Huntsville International Airport Article

From Wikipedia, the free encyclopedia
Jump to navigation Jump to search

Huntsville International Airport

Carl T. Jones Field
Huntsville International Airport.svg
Huntsville International Airport.jpg
Airport typePublic
OwnerHuntsville / Madison County Airport Authority
Serves Huntsville, Alabama
Hub for
Elevation  AMSL629 ft / 192 m
Coordinates 34°38′14″N 86°46′30″W / 34.63722°N 86.77500°W / 34.63722; -86.77500

34°38′14″N 86°46′30″W / 34.63722°N 86.77500°W / 34.63722; -86.77500
HSV is located in Alabama
Location in Alabama
Direction Length Surface
ft m
18R/36L 12,600 3,840 Asphalt
18L/36R 10,006 3,050 Asphalt
Statistics (2017)
Aircraft operations63,015
Based aircraft80

Huntsville International Airport ( IATA: HSV [2], ICAO: KHSV, FAA LID: HSV) (Carl T. Jones Field) is a public airport ten miles southwest of downtown Huntsville, in Madison County, Alabama. [1]

The airport is part of the Port of Huntsville (along with the International Intermodal Center and Jetplex Industrial Park), and serves the Huntsville-Decatur Combined Statistical Area. Opened October 1967 as the Huntsville Jetport, this was the third airport for Huntsville. [3] [4] [5] Today it has 12 gates with restrooms, shops, restaurants, phones and murals depicting aviation and space exploration scenes. There is a Four Points by Sheraton above the ticketing area/lobby, and adjacent to the terminal is a parking garage and to opposite sides are the control tower and a golf course.

The airport's west runway, at 12,600 ft (3,800 m), is the second longest in the southeastern United States, being 400 ft (120 m) shorter than the longest runway at Miami International Airport. Huntsville is frequently used as a diversion airport from larger hubs in the Southeast, such as Atlanta, due to its long runways and sophisticated snow removal and de-icing equipment. [6]

The airport's "Fly Huntsville" jingle encourages passengers to depart from Huntsville instead of driving to Birmingham or Nashville. [7] An August 2009 report by the Bureau of Transportation Statistics for the first quarter of 2009 revealed that Huntsville passengers paid, on average, the highest airfares in the United States. [8] The airport reported that commercial airline passenger traffic at Huntsville International increased 2.3% in January 2010 over the previous year. [9]

The National Plan of Integrated Airport Systems for 2011–2015 called it a primary commercial service airport. [10] Federal Aviation Administration records say the airport had 612,690 passenger boardings (enplanements) in calendar year 2008, [11] 572,767 in 2009 and 606,127 in 2010. [12]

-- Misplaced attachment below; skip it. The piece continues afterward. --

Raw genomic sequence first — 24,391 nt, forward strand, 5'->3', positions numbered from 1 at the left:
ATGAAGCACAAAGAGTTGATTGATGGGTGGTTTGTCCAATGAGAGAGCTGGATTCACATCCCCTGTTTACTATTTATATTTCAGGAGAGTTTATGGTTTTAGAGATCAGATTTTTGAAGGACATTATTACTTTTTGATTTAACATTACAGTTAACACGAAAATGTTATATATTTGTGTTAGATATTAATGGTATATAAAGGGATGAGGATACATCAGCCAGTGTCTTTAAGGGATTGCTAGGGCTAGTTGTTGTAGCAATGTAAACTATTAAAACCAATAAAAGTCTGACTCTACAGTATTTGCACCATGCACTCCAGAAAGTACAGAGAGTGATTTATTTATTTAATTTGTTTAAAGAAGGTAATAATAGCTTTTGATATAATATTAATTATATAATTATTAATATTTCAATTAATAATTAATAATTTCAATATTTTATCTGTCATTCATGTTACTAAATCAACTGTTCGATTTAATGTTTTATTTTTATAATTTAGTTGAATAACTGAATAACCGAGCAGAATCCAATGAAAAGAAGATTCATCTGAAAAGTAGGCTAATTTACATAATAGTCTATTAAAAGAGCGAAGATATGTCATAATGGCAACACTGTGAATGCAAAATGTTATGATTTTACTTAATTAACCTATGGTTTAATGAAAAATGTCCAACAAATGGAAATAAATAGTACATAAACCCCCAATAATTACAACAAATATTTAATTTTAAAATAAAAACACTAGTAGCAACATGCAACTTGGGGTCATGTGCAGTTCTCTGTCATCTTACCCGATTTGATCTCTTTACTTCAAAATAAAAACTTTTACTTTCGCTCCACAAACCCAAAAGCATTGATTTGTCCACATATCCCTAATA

The original airport, Huntsville Flying Field / Mayfair Airport, was south of the city. It had sod runways, no lighting and opened in the early 1930s. By 1934 the airport had 4 dirt/sod runways, southwest of today's intersection of Whitesburg Drive & Bob Wallace Avenue.

A second airport south of downtown opened in 1941 with two paved runways, Runway 18/36 being 4,000' long. The terminal building was a wooden shack at the northeast end of Runway 5/23; the National Weather Service opened at the municipal airport in 1958. The second airport was near today's intersection of Memorial Pkwy and Airport Road; traces of runways and terminal facilities can be seen from the air.

HSV's first scheduled jets were United 727s in late 1966. The current airport opened in 1967, west of the city along I-565. A ribbon cutting ceremony was held 15 September 1968 with Dr. Wernher von Braun and Senator John Sparkman in attendance.

Airport facilities

The airport covers 6,000 acres (2,428 ha) at an elevation of 629 feet (192 m). It has two asphalt runways: 18R/36L is 12,600 by 150 feet (3,840 x 46 m) and 18L/36R is 10,006 by 150 feet (3,050 x 46 m). [1]

In the year ending December 31, 2017 the airport had 63,015 aircraft operations, average 173 per day: 40% military, 16% air taxi, 25% general aviation, and 18% airline. 80 aircraft were then based at the airport: 76% single-engine, 18% multi-engine, and 5% jet. [1]

Airlines and destinations